No Matter What Scrabble Says, Don’t Ever Use These 10 Words at Work

Scrabble just added 6,5000 new words to the official word list. For those of you who play, that can mean more opportunities to use that Q on a triple word square. Good news all around! But, does this mean that a word that is allowable in Scrabble should automatically make it into the office?

Of course not. Just because Scrabble says something is a word doesn’t mean using it in a business setting is an appropriate thing to do. Sure, if you’re discussing Inuits at the office, go ahead and throw out “quinzhee,” a newly approved word which means a snow shelter (which would undoubtedly be a game winner in an actual Scrabble game), but don’t be shocked if your coworkers look at you blankly. But, the following Scrabble approved words? Save them for the weekend competition.

1. Bezzy, as in your best friend. “Jane is my Bezzy,” should never come up. Come to think of it, leave out “Jane is my BFF” as well. We are not in 7th grade anymore.

To keep reading, click here: No Matter What Scrabble Says, Don’t Ever Use These 10 Words at Work

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12 thoughts on “No Matter What Scrabble Says, Don’t Ever Use These 10 Words at Work

  1. Now if we can eliminate “this here”, “that there”, “ain’t got no”, etc. Oh, and punctuation. It’s not optional, really, no matter what everyone else is doing. And remember, there are several verb tenses for “to see”, and “I seen that” is not one of them.

    Thank you. I endure this every day. Along with my manager calling people newbies. Ugh.

    1. Ain’t ain’t a word and you ain’t supposed to say it. Say ain’t five times and you ain’t going to heaven!

  2. I once included a joke about “The Calculus” in the first line of the conclusion in a technical report. I was soundly chastised for “insulting the other managers.” I then carefully explained that the joke allowed me to remove five page of text (OK, it was not text per se, it was actually the derivation of the equations of motion is 3D as it applies to a vibrating doughnut [tire]) that would have been even more insulting (and way less comprehensible). Know you manager and hope you have one who understands you.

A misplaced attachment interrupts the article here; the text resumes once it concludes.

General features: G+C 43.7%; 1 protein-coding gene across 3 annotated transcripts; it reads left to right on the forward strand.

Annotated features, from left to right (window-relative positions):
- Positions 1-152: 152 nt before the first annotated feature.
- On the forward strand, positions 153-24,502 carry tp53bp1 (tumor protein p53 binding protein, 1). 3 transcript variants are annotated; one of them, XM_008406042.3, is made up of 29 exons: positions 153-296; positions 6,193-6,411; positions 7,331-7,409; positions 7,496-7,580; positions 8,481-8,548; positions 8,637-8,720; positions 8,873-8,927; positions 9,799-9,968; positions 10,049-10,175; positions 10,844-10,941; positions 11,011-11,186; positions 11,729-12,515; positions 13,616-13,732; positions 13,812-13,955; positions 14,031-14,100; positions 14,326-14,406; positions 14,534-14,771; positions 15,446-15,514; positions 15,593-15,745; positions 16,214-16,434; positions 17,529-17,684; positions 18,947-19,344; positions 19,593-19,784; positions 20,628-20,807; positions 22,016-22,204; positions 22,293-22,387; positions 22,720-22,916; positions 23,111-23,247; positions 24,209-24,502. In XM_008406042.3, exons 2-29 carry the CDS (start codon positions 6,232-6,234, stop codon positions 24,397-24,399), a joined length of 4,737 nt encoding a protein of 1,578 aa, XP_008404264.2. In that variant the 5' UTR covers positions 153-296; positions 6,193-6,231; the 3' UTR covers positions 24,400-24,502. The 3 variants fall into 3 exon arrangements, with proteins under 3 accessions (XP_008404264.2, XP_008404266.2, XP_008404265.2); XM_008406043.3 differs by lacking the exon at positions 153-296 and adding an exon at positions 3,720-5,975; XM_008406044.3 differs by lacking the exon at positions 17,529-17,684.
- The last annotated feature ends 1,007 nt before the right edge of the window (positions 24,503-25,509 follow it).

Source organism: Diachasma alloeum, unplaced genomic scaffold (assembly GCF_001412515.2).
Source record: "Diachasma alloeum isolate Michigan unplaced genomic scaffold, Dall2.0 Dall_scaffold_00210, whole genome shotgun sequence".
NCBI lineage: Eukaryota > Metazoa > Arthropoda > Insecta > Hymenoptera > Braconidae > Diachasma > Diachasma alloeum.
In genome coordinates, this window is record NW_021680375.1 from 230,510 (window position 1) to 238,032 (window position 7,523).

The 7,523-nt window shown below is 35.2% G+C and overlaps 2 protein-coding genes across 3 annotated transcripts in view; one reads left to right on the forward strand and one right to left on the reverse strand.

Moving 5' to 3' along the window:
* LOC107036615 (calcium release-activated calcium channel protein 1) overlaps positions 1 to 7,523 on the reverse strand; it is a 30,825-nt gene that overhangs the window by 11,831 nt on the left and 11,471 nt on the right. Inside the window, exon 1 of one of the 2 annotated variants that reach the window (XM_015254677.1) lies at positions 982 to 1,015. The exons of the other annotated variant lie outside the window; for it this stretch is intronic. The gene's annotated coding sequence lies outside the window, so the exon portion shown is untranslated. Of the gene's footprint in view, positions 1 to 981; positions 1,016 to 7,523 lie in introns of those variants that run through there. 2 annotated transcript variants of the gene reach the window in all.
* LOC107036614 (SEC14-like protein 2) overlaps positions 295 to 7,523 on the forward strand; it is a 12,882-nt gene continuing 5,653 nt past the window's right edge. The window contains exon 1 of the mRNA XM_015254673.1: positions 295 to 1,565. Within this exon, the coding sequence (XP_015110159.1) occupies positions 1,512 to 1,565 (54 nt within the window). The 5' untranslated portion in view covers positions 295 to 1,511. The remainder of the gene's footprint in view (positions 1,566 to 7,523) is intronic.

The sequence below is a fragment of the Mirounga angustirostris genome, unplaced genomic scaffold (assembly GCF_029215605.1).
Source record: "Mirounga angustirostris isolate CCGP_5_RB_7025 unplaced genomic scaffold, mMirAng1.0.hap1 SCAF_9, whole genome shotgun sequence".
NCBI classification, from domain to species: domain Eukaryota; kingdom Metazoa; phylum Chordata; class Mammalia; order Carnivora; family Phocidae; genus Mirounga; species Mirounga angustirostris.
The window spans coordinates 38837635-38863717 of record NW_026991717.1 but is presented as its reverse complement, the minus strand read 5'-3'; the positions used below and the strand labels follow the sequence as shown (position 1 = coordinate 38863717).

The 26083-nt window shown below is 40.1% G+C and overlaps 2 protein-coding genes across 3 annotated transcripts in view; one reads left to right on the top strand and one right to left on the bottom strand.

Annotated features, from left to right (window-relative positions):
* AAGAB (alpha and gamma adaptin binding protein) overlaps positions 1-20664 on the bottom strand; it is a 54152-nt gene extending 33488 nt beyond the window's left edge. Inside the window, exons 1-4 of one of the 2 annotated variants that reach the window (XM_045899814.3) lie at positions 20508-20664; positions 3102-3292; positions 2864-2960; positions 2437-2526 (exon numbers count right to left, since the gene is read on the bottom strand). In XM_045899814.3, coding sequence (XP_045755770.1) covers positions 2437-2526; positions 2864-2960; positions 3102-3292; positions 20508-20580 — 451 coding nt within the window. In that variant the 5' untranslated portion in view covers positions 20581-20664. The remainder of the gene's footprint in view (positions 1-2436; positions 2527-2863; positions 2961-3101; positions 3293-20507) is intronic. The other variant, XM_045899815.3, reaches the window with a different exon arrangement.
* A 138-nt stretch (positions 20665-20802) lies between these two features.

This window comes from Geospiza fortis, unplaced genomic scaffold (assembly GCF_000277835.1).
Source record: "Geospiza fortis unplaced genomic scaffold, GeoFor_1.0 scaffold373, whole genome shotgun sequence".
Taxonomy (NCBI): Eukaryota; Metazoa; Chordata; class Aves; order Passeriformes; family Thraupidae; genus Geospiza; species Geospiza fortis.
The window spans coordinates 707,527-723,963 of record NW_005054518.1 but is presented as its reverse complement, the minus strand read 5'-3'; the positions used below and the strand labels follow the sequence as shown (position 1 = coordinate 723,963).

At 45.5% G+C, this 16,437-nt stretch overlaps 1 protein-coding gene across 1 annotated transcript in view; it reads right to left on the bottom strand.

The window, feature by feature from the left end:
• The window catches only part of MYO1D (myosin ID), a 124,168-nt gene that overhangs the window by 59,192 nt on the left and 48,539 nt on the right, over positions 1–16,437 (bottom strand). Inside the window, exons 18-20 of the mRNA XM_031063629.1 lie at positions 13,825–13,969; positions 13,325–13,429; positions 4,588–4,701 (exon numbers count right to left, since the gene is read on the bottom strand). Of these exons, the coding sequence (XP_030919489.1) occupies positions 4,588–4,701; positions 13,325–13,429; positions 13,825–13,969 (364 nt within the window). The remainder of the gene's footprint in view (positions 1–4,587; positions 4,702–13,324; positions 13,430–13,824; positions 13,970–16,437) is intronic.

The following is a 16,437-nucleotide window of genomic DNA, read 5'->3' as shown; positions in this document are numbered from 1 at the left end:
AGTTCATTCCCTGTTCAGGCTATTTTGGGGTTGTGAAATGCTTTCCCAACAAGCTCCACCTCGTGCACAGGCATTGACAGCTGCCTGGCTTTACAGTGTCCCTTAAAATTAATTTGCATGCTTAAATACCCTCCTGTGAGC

3. It’s rather sad that we’ve gotten to the point where people need to be told that slang, abbreviations and jokes at totally inappropriate the first week (even the first month) at work. Whatever happened to manners?? The art of feeling one’s way around a social situation is fast dying.

  4. Hahaha! Don’t go to work in the ER. The phrases you list will be the LEAST of your problems.
    I have a more than one manager who felt the need to explain to all us nice, middle-aged ladies and gentlemen that the F-word should not be used at work.
    The ER is intense, and we all know the latest slang (occupational hazard) plus sometimes I feel if I don’t use the F-word, no one knows I’m talking….
    Love your blog, EvilHRLady. I’ll try to do better….

    1. Well, ER people get some leeway because your job is so tough. But, I support you in your quest to be better!

  5. Honestly, who says ridic–everyone knows you have to say s Riddikulus in order to banish the boggart!

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